A giant mosaic of 1,925 canoes and kayaks filled a corner of Fourth Lake off the shore of the central Adirondack town of Inlet on Saturday, Sept. 24. The boats vied against Pittsburgh, Pa. for the Guinness Book of World Records title as World’s Largest Floating Raft.
Inlet has almost 400 residents; Pittsburgh has 350,000. While the Guinness World Record title determination will not be made for months, the Adirondack raft’s boat count was far beyond the larger Pennsylvania city’s 1,619 boats. David beat Goliath handily.
“When the tiny town of Inlet decides to win, we do it in a big way,” said Connie Perry, organizer of One Square Mile of Hope, the raft-building event that hosted over 2,200 paddlers in solo and tandem boats from 14 states and Canada. “We had two goals: to raise funds for Susan G. Komen for the Cure’s breast cancer research,” she said, “and to grab back the Guinness World Record we held three years ago.” In 2008, Inlet won the title with 1,104 boats.
The rules for the Guinness competition are very detailed and include more than just the number of boats. Adele Burnett, Director of Inlet’s Information Office, said that the boat count was verified by a simple system that entailed each paddler receiving a numbered sticker before entering the designated raft area.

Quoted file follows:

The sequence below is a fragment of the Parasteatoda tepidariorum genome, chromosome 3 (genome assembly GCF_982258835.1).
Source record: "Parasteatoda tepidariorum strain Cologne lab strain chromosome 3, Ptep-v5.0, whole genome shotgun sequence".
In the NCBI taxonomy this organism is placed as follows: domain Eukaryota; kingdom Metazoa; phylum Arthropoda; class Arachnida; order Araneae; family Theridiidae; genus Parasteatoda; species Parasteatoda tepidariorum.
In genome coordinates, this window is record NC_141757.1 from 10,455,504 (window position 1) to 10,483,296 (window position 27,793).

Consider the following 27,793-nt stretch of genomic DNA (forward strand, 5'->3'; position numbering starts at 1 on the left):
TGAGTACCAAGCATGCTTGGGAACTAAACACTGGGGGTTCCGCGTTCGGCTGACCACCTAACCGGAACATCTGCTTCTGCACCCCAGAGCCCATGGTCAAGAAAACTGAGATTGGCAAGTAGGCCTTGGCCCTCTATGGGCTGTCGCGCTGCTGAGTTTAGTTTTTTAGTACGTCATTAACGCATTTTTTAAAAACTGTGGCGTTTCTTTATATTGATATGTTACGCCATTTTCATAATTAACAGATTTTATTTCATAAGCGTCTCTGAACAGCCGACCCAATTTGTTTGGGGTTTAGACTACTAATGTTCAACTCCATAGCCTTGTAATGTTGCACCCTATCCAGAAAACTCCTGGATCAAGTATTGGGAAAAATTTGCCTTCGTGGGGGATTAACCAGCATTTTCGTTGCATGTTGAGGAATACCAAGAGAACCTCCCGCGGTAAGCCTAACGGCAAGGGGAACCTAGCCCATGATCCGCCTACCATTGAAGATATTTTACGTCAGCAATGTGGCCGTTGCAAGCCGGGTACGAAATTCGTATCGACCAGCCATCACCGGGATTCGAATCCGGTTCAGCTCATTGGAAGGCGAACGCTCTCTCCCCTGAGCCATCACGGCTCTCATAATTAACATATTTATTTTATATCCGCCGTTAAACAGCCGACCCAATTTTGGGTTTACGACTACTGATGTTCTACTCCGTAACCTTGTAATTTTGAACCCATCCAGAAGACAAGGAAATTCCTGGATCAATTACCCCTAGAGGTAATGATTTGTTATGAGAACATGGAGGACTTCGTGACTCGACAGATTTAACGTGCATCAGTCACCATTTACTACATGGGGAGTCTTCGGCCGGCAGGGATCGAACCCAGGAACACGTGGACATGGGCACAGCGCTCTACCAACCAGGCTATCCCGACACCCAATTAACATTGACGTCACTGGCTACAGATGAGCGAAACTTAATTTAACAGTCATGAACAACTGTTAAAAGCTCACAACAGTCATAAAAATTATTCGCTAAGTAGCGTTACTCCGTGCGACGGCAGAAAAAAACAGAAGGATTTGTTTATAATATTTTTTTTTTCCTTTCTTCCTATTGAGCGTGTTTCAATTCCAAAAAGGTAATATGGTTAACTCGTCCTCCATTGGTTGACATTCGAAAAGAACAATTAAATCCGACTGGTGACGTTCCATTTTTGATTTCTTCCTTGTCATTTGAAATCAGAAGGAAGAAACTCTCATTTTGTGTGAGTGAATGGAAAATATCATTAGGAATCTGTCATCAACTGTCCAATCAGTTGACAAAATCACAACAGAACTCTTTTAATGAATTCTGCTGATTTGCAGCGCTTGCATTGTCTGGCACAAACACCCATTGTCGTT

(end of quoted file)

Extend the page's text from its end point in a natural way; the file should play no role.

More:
“We immediately knew there were at least 1,925 boats in the raft,” Burnett said. “So we know for certain that we had far more boats in our raft than Pittsburgh had.”
The aerial photos and video will be reviewed by Guinness and an official determination will be made later next spring. Not until then can the world title be claimed.
Perry isn’t worried about Guinness declaring Inlet the official winner, but the waiting will be hard. Pittsburgh, with their smaller number of boats had to wait almost 6 months before they were awarded the title. “With 300 more boats, we know we won the count. Now we’ll wait to see if we win the official title of world champion,” Perry said.
One Square Mile of Hope has exceeded its goal of $65,000 for Komen’s breast cancer research efforts from this year’s event so far. More donations continue to come in.